Neighbors fume as cheerleader accused of burying her baby in the backyard roams free
Brooklyn 'Skylar' Richardson is currently facing charges that include aggravated murder and involuntary manslaughter
A cheerleader from Ohio, who is currently facing charges that include aggravated murder and involuntary manslaughter, has been seen out and about for the past month. Brooklyn "Skylar" Richardson was arrested after she was found to have buried her newborn daughter in the backyard in May 2017. Some residents in the area are outraged that she is free to go around after committing such a heinous crime.
Richardson was put under modified house arrest in April. The judge ruled that the cheerleader would have a curfew of 9 pm till 7 am. The ruling also stated that she would have to be under constant supervision with the use of GPS monitoring and random visits to her home.
One woman found the news of this absolutely shocking and she said she saw Richardson just two days after the new ruling. She wrote: "My husband and I saw the teenage girl from Carlisle who killed and buried her own baby. She was at the restaurant we were at, talking on her iPhone. How is someone who is awaiting trial for aggravated murder not in jail?!"
A few days after this, another woman saw Richardson at a McDonald's drive thru and took pictures of her. She was also seen playing outside her home with her dog.
A third woman is so obsessed with Richardson that she has spent almost a year just tracking the cheerleader's every move. This woman has also often criticized the actions of the family.
Richardson's defense team went after a ruling to ban the prosecutors from presenting the testimony of an obstetrics-gynecology practice's medical staff in court after citing the physician-patient privilege. Her release was modified shortly after that.
The prosecutors have argued that the client privilege did not apply in this particular case but they were denied using the testimony so the start of the trial was delayed because of the missing vital evidence.
As of now, there is no definite date for when the trial will begin again.
Officials found out about the baby first from a doctor whom Richardson had visited a few weeks before she gave birth to the baby girl.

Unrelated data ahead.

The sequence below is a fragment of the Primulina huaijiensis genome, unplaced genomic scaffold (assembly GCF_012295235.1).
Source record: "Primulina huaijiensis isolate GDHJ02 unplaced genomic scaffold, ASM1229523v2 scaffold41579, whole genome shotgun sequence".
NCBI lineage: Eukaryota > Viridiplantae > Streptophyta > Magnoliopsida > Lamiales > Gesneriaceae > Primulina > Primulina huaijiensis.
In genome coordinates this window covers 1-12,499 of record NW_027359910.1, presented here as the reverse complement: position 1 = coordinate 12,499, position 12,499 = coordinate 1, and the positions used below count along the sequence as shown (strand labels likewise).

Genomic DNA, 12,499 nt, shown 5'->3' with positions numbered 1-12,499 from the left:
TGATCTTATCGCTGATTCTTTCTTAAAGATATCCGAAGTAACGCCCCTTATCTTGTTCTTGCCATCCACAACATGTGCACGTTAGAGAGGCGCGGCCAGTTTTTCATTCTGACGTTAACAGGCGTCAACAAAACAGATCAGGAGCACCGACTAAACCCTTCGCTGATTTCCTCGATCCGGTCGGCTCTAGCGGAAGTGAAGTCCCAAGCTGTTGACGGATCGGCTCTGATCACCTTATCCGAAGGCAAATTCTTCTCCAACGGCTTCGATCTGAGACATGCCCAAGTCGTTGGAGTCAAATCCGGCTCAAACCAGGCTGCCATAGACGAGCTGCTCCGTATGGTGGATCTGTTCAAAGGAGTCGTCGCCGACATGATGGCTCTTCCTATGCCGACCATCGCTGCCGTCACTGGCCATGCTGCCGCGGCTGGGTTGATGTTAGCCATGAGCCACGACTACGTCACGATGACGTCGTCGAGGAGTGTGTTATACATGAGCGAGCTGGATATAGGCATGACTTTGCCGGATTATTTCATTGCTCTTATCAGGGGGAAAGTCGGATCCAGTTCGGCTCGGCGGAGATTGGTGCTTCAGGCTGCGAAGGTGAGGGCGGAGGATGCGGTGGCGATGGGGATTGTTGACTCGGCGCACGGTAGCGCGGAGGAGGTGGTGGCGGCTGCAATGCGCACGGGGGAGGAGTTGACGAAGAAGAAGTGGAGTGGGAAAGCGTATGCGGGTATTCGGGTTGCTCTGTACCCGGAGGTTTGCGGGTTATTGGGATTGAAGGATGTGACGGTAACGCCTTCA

Investigators discovered the remains of the infant soon after they received the news that a baby was indeed born and they believe that the cheerleader buried her baby just after giving birth.
Richardson delivered the baby girl, after going through a full pregnancy, in the bathroom of her home. This happened just days before her senior prom in May last year.
David Fornshell, the County Prosecutor, said that Richardson and her family were extremely worried about the rest of the community reacting to her pregnancy that happened out-of-wedlock.
He said during the early proceedings of the case: "Skylar and her family, particularly her mother, were pretty obsessed with external appearances and how things appeared to the outside world."
"You have a situation where, you know, she's a cute high school, recent high school graduate; she was a cheerleader described (as) a good girl by her attorney as you heard after the arraignment. And I think that kind of perception is one that Skylar wanted to perpetuate and her mother wanted to perpetuate."
The sensational story about a cheerleader who is obsessed with the way she looks and who would kill, burn, and bury her infant child (as the authorities put it), immediately took off with the press. There is still no proof that she burned the baby girl and the defense still maintains that the baby was a stillborn.
There are two pages on Facebook that are dedicated to reporting everything about the case and many critics of the Richardson family have taken videos and posted them along with pictures of the family and their home. These more often than not come with scathing commentary.
Richardson's defense attorneys have slammed the prosecutors of the case for "a false narrative" that they used to sensationalize the case.
They claim that she did not kill the baby and that there is an expert witness has already concluded that there was no sign of the alleged burning or of any trauma that may have led to the baby's demise.
In a motion to move the trial, the prosecutors stated: "What started as an 18-year-old high school girl who was frightened and saddened because of giving birth to a stillborn baby, whom she named Annabelle, and then telling her doctor of the stillborn and burial in the backyard turned into something sinister and grotesque."
The request to change the venue was declined by Judge Donald Oda who said that he wanted to try and seat a jury for the case first.
The trial was called off after this.
In the meantime, the case has garnered a lot of attention because of a long and detailed piece by Cosmopolitan as well as the Facebook pages, which are being updated every day.